Treasury Yields Are Headed Higher. The Stock Market Won’t Like It.

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Federal Reserve Chairman Jerome Powell has said that the central bank will proceed cautiously in raising rates.

Chen Mengtong/China News Service/VCG/Getty Images)

It’s back to the future for interest rates.

The benchmark 10-year Treasury note yield briefly breached the 4.5% level this past week, which was widely noted to be the highest level since 2007. That makes it seem as if this were something extraordinary. In actuality, it represented nothing more than a return to normalcy.

This 4.5% yield represents the long-term average for U.S. government debt, and by that we mean really long term, going all the way back to 1790. Credit for that observation goes to Jim Reid, Deutsche Bank’s head of global fundamental credit strategy.

“In some ways, this could be seen as a concern, since we’re ‘only’ now at normal historical levels, despite the fact inflation is still elevated and record peacetime deficits are predicted for the rest of your careers, however old you are,” he commented in one of his always informative Chart of the Day notes.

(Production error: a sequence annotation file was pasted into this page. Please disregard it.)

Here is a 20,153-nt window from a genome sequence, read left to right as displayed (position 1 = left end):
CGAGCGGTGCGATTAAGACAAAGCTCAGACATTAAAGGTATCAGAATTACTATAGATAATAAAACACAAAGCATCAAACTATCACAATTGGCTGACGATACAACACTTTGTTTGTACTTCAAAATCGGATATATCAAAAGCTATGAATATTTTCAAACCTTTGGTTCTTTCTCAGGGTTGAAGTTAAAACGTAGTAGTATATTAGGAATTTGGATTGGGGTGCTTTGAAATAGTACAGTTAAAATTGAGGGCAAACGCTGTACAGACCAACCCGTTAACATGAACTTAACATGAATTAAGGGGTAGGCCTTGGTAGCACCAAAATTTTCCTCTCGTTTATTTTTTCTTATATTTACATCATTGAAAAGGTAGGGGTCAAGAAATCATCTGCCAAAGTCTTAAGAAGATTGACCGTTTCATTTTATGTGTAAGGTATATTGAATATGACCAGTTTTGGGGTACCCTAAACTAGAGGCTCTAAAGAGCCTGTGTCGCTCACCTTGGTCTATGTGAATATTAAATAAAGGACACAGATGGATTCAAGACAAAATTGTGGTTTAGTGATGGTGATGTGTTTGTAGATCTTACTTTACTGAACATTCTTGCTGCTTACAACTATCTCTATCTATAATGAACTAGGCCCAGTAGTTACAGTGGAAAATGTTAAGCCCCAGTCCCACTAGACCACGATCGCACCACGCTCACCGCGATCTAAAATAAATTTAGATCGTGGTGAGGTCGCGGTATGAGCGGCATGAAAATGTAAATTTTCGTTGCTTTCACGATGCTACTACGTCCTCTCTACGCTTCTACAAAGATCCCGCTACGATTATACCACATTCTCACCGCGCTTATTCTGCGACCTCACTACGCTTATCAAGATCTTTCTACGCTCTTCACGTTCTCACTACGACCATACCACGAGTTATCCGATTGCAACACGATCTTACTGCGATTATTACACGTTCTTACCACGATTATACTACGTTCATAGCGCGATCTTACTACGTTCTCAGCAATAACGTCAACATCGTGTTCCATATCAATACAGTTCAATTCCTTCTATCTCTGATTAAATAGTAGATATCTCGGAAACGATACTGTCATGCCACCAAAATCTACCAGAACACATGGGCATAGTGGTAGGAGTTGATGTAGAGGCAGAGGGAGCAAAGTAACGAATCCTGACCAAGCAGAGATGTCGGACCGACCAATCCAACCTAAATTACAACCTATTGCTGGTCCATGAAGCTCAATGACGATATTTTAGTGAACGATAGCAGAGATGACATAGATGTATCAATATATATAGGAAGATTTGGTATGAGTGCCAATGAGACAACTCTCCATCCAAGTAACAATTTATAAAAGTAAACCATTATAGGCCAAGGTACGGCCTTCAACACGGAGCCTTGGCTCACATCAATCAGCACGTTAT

“The good news is that at least value has returned. It’s going to be much more difficult for longer-term investors to lose money in Treasuries now that it was for most of the last decade in both nominal and, to a lesser degree, real terms,” he added.

But that’s after stunning losses in supposedly “riskless” government securities, some of which sell at less than 50% their face value. With a nod to our Deadhead central bank chief, what a long, strange trip it’s been—and a bad trip for those who own the 1.25% Treasury bonds due on May 15, 2050, which closed on Thursday at a price…


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